Chereluș village is situated on the north-western side of Arad County. Halfway through the XIXth century, the village underwent rural systematization procedures. The Crișul Alb river bed, which ran 400 metres close to the village, was moved 4,5 km south of the village; as a result, the old Crișul Alb river bed carried on in the memory of village inhabitants as the The Barren Criș (Romanian: „Crișul Sterp”) area. Consequently, the settlement grew as a compact village, with parallel streets of perpendicular intersection.
The village, beneficient of a favorable setting for the development of agriculture, is set on a plain area. Tightly linked to agricultural labors, people of Chereluș village grew livestock – horses, oxes, cows and swine. The renowned breed of horses from Chereluș used to be sold up until 1914 at Jula for army purposes and exports. After the second World War, the fair was held at Pâncota. The horses were also used for the transport of oak and fir tree logs from the forests around the village, running from Țipaș to Hârcai.
The household from Chereluș village is comprised of one house, a barn with stables and an out-building pantry called „găbănaș”. It was transferred on Museum premises in the year 1965, the last owner of the house went by the name of Herlo Ion, also known as a „master house workman and agricultor”. The barn building is positioned perpendicular to the house, with the narrow side facing the road. The second important annexe, the pantry (Romanian: „găbănaș”) is erected facing the entry door in the house. The household is surrounded by a woven wattle fance with corn bramble eaves. The household is a reflection of residents’ occupations and activities.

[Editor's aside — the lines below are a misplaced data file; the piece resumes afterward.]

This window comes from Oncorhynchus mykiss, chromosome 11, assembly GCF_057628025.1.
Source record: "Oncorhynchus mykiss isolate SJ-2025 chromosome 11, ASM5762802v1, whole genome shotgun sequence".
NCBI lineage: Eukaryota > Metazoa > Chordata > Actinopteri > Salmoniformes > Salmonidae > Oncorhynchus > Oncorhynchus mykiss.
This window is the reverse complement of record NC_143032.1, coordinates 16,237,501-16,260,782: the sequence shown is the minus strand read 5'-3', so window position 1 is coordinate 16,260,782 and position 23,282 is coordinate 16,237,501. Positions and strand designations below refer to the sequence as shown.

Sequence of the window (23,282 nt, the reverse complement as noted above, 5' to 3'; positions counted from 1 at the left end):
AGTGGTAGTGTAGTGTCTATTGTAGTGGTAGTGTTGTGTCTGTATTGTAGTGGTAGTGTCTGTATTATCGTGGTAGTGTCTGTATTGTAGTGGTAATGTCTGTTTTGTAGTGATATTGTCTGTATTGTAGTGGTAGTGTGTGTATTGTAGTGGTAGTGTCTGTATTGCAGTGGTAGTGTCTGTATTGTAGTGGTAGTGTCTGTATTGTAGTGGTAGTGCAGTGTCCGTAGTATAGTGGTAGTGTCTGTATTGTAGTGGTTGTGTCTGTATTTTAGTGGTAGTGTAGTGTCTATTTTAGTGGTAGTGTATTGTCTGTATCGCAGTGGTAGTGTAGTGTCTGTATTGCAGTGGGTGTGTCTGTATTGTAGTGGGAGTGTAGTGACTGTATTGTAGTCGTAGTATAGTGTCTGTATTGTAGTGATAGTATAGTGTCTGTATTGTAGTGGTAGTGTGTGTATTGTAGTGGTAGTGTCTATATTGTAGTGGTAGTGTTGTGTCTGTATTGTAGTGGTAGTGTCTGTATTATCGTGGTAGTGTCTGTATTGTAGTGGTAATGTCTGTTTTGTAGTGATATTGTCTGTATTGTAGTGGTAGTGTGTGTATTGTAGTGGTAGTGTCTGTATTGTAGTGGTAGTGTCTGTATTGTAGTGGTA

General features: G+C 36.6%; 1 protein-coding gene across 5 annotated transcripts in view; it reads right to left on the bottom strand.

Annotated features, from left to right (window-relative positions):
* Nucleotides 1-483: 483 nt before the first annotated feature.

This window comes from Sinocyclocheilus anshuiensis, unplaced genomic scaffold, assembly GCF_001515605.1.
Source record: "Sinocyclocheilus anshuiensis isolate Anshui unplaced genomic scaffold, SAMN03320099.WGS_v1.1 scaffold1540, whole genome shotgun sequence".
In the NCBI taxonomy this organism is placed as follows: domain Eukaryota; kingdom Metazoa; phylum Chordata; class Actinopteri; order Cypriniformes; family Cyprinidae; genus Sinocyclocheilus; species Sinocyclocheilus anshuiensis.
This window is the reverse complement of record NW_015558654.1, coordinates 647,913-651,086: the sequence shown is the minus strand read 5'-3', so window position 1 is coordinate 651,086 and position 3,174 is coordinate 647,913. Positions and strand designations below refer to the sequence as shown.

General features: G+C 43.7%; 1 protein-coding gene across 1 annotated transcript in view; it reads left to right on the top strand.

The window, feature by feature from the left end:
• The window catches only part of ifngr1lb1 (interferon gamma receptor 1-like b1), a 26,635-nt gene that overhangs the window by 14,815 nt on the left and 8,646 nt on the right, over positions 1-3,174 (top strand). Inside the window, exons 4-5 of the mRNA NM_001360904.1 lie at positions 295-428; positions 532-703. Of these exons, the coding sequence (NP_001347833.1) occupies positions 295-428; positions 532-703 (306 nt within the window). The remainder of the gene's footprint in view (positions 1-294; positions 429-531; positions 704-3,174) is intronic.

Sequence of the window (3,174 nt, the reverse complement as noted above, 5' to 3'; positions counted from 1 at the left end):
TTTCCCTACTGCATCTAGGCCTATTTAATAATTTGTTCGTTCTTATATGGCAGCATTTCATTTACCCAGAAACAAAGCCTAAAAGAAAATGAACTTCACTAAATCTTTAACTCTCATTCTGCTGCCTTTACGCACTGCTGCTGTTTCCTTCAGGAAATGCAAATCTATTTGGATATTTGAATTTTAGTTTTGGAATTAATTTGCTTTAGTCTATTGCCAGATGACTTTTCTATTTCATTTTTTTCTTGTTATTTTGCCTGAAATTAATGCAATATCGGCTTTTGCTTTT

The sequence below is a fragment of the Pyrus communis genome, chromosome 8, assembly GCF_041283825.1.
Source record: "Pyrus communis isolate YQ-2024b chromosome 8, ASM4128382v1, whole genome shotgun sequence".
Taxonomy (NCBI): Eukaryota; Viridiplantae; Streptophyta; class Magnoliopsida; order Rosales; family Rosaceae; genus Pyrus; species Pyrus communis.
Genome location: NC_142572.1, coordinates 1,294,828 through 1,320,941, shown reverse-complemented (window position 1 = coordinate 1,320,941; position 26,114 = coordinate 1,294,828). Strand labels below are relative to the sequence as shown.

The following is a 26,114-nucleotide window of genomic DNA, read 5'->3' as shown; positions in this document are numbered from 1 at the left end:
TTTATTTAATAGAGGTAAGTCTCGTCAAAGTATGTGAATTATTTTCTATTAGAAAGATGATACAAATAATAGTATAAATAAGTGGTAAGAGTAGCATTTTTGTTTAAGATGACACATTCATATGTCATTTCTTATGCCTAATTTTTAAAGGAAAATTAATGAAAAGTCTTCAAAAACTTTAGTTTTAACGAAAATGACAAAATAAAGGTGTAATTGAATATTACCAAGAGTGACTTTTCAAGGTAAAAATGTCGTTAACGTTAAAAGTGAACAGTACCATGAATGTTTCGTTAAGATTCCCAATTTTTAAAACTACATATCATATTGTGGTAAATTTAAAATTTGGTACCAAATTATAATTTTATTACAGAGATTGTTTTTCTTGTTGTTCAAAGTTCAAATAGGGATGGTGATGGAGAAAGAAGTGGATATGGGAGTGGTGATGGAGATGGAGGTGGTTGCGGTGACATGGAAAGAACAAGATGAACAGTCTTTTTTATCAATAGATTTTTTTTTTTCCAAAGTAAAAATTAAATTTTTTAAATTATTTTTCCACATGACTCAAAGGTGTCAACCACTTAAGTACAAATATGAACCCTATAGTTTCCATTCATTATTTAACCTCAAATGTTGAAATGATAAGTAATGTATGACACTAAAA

The house is built on a foundation of rock over which the floor fundament was laid and the fir tree beams glued with earth painted with whitewash. The double-hipped rooftop is covered with reeds. The plan of the house features a middle vestibule, two doublesided fireplaces to warm the adjoining rooms (the showroom on the right and the room on the left, used as a permanent living room). The two doublesided fireplaces are actually two ovens: a truncated oven built of wattles built on the ground and glued with clay, and another fireplace in the showroom, of truncated pyramid shape, built out of mud. The smoke and sparks from the vestibule are picked up by a chimney built from beams glued with earth, structured as a pyramid trunk with the opening through the roof.
The interior of the house catches the eye with furniture pieces typical of the region, chests with curved lids, long benches with backrest, wall cupboards and cabinets, a bed with a canopy dressed in richly decorated hemp and wool fabrics, which shelters it from the rest of the room, similar to a baldaquin bed; rough and enameled ceramics of blue and red colour acquired from Leheceni, Hălmegel and Ineu markets; brightly coloured fabrics: white cotton towels with decorations set around the house and woolen bed spreads laid on the beds.